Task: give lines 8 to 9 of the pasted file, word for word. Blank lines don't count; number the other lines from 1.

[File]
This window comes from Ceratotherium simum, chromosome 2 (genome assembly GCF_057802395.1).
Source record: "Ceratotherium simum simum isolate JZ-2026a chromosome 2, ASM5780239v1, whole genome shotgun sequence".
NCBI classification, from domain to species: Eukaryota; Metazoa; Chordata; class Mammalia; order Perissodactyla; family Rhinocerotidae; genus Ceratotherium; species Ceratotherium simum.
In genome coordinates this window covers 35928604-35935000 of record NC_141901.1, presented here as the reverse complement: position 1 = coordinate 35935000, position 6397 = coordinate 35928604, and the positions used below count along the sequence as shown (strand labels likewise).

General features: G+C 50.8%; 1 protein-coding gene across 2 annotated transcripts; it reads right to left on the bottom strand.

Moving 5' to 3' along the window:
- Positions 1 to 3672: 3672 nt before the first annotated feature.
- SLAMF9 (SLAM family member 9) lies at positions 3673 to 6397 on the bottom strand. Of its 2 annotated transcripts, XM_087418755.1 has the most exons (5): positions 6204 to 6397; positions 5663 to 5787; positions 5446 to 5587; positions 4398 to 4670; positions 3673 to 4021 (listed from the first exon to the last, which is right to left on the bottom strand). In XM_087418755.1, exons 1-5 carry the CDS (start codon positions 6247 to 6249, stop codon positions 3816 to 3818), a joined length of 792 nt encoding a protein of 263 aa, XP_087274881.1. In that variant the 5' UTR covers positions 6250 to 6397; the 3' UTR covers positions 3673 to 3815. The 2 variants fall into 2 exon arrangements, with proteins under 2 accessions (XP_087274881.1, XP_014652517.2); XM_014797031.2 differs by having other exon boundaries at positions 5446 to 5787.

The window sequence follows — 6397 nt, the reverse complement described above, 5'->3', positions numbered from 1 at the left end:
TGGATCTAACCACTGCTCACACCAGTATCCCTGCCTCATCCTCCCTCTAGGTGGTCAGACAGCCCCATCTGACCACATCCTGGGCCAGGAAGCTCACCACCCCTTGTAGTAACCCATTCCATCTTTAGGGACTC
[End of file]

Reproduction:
- SLAMF9 (SLAM family member 9) lies at positions 3673 to 6397 on the bottom strand. Of its 2 annotated transcripts, XM_087418755.1 has the most exons (5): positions 6204 to 6397; positions 5663 to 5787; positions 5446 to 5587; positions 4398 to 4670; positions 3673 to 4021 (listed from the first exon to the last, which is right to left on the bottom strand). In XM_087418755.1, exons 1-5 carry the CDS (start codon positions 6247 to 6249, stop codon positions 3816 to 3818), a joined length of 792 nt encoding a protein of 263 aa, XP_087274881.1. In that variant the 5' UTR covers positions 6250 to 6397; the 3' UTR covers positions 3673 to 3815. The 2 variants fall into 2 exon arrangements, with proteins under 2 accessions (XP_087274881.1, XP_014652517.2); XM_014797031.2 differs by having other exon boundaries at positions 5446 to 5787.

The window sequence follows — 6397 nt, the reverse complement described above, 5'->3', positions numbered from 1 at the left end: